Screenshot by Sean Hollister / The Verge

But there was also a concern that Microsoft did not want to put in-app purchases into every game: “Their proposition for IAPs is still that they process all IAPs on their existing system and settle with us (either real-time or monthly), ”Grimm wrote, stating that Apple should let Microsoft games bypass IPA. “They are not trying to get around pay us, they’re trying to get around a lot of redundant API work, ”he said.

And Apple says The edge this money was in question. Unfortunately, Microsoft offered a version of xCloud that did not meet our App Store review guidelines, specifically the requirement to use in-app purchase to unlock additional features or functionality in a application, ”read a statement via Apple spokesman Adam Dema.

Microsoft’s Choudhry denies that the IAP made the final decision. “The reasons for the rejection were not related to purchasing capabilities in the app; we currently provide Xbox Cloud Gaming through a single Xbox Game Pass app in the Google Play Store with no IAP enabled, for example, and we would do the same through the App Store if that was allowed.

Here is Choudhry’s general statement on the whole issue:

We explored many options for bringing Cloud Gaming through Xbox Game Pass to Apple devices, again in a way that first led to what we thought was best customer experience through a single app. Apple Store policies would have required us to launch each game as an individual app. While we have never favored this approach, we have explored it as a possibility in the mind to find a solution to bring Cloud Gaming to iOS customers. However, between that March 2020 email and our statement to The Verge in September 2020, Apple rejected our proposals and we were unable to release a consistent Xbox Game Pass offer through the App Store. We have changed our engineering priorities and have now moved to a browser-based solution that makes Xbox Cloud Gaming available to iOS customers through web browsers, and will continue to seek viable resolutions that allow us to access the App. Store.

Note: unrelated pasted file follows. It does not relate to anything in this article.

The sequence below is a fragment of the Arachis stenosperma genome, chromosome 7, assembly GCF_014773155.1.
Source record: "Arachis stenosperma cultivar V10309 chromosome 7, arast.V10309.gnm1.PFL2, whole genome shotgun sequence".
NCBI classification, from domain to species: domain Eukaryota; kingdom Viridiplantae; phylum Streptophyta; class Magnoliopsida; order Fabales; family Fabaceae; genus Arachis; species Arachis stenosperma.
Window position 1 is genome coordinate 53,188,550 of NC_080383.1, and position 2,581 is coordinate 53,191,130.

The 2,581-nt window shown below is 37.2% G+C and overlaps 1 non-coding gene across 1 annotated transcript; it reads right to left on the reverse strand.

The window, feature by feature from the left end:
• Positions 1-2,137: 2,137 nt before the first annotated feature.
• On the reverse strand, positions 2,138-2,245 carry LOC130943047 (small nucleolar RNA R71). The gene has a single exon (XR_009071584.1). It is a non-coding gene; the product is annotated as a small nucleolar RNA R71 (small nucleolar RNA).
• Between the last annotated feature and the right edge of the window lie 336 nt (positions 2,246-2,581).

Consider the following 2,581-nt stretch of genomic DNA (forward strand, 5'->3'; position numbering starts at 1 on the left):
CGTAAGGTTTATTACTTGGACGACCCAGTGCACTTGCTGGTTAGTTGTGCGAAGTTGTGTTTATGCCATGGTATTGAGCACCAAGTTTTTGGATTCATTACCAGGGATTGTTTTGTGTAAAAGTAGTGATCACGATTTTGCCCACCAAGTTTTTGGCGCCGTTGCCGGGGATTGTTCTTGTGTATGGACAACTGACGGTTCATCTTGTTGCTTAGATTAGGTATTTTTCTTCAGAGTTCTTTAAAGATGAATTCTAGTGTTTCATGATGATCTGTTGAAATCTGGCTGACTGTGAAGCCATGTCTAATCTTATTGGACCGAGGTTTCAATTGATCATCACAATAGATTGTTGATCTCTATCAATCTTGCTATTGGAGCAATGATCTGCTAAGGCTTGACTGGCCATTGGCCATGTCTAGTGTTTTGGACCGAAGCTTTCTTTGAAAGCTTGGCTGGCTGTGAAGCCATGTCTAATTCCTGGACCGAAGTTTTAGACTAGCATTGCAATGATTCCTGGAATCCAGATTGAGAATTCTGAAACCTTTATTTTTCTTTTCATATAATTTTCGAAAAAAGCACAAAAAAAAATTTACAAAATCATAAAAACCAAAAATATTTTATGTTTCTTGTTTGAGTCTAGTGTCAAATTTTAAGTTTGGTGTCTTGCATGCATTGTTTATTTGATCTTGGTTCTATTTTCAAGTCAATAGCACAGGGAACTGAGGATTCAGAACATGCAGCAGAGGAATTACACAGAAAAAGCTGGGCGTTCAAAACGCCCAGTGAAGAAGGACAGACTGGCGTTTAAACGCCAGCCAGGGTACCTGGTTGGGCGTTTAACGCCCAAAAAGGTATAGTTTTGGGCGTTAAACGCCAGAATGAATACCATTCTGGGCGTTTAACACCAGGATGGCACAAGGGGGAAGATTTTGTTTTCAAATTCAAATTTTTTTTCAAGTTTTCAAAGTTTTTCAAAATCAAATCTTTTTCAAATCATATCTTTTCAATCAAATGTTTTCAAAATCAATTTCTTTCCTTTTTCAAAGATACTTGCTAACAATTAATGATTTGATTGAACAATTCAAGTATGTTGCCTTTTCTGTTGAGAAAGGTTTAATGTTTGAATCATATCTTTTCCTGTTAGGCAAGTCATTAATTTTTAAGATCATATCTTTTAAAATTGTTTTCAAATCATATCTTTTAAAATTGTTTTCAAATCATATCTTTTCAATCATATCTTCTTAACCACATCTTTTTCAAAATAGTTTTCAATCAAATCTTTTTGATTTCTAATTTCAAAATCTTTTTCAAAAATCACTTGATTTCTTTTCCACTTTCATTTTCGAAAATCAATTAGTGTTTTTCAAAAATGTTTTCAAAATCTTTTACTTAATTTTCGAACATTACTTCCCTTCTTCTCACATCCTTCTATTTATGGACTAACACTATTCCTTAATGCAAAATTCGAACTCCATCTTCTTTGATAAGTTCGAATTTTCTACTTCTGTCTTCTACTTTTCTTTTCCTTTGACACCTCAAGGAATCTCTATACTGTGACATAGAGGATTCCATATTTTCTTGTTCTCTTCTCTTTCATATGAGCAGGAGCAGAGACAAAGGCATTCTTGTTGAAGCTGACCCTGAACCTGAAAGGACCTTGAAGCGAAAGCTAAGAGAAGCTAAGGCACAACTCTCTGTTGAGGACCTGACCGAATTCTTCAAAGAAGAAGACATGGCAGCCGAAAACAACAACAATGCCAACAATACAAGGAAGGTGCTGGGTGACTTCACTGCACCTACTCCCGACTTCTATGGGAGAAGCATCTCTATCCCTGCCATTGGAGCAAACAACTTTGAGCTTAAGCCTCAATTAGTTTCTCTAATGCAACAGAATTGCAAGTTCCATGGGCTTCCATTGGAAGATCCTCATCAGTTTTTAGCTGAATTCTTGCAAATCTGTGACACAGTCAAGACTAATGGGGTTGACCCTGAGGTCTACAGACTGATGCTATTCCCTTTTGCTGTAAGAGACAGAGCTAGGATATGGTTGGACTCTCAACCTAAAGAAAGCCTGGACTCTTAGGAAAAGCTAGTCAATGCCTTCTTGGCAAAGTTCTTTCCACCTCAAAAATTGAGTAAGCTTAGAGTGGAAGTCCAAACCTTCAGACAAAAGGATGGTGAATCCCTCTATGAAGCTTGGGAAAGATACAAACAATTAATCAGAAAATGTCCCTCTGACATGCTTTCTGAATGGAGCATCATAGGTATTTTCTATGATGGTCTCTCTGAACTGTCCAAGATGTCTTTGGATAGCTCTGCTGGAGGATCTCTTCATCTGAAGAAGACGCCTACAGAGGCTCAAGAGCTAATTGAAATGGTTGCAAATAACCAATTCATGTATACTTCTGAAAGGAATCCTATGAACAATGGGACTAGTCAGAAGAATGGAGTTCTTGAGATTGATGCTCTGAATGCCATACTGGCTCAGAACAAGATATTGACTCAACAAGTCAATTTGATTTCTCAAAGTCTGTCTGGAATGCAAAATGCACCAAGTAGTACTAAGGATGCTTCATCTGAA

As for the possibility of bringing Xbox triple-A exclusives to iPhone and iPad as individual games, he confirms:

“In addition to Xbox Game Pass, we were also ready to bring selected individual games to iOS as we do today with titles like Minecraft. “

Lance B. Holton